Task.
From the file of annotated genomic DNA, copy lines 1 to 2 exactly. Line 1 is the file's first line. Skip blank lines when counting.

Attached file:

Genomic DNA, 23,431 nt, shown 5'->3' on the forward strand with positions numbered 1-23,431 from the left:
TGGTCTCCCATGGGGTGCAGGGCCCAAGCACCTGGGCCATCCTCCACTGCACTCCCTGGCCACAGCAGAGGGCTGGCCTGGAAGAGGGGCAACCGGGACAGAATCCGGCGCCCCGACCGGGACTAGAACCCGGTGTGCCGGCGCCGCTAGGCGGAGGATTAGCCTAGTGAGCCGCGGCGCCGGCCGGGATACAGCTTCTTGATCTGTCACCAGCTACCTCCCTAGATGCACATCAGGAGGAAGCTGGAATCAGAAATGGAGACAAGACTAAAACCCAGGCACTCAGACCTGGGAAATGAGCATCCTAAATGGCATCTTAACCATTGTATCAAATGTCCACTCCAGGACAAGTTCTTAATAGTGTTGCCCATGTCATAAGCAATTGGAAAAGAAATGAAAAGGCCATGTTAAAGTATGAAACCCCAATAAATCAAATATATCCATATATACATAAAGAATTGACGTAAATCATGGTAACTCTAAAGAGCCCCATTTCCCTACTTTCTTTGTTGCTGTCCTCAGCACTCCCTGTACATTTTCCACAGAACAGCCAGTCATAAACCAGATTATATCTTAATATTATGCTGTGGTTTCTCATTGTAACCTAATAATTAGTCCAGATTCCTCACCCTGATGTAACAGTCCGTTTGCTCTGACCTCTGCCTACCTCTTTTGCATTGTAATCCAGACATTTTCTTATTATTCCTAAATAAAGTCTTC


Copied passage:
Genomic DNA, 23,431 nt, shown 5'->3' on the forward strand with positions numbered 1-23,431 from the left:
TGGTCTCCCATGGGGTGCAGGGCCCAAGCACCTGGGCCATCCTCCACTGCACTCCCTGGCCACAGCAGAGGGCTGGCCTGGAAGAGGGGCAACCGGGACAGAATCCGGCGCCCCGACCGGGACTAGAACCCGGTGTGCCGGCGCCGCTAGGCGGAGGATTAGCCTAGTGAGCCGCGGCGCCGGCCGGGATACAGCTTCTTGATCTGTCACCAGCTACCTCCCTAGATGCACATCAGGAGGAAGCTGGAATCAGAAATGGAGACAAGACTAAAACCCAGGCACTCAGACCTGGGAAATGAGCATCCTAAATGGCATCTTAACCATTGTATCAAATGTCCACTCCAGGACAAGTTCTTAATAGTGTTGCCCATGTCATAAGCAATTGGAAAAGAAATGAAAAGGCCATGTTAAAGTATGAAACCCCAATAAATCAAATATATCCATATATACATAAAGAATTGACGTAAATCATGGTAACTCTAAAGAGCCCCATTTCCCTACTTTCTTTGTTGCTGTCCTCAGCACTCCCTGTACATTTTCCACAGAACAGCCAGTCATAAACCAGATTATATCTTAATATTATGCTGTGGTTTCTCATTGTAACCTAATAATTAGTCCAGATTCCTCACCCTGATGTAACAGTCCGTTTGCTCTGACCTCTGCCTACCTCTTTTGCATTGTAATCCAGACATTTTCTTATTATTCCTAAATAAAGTCTTC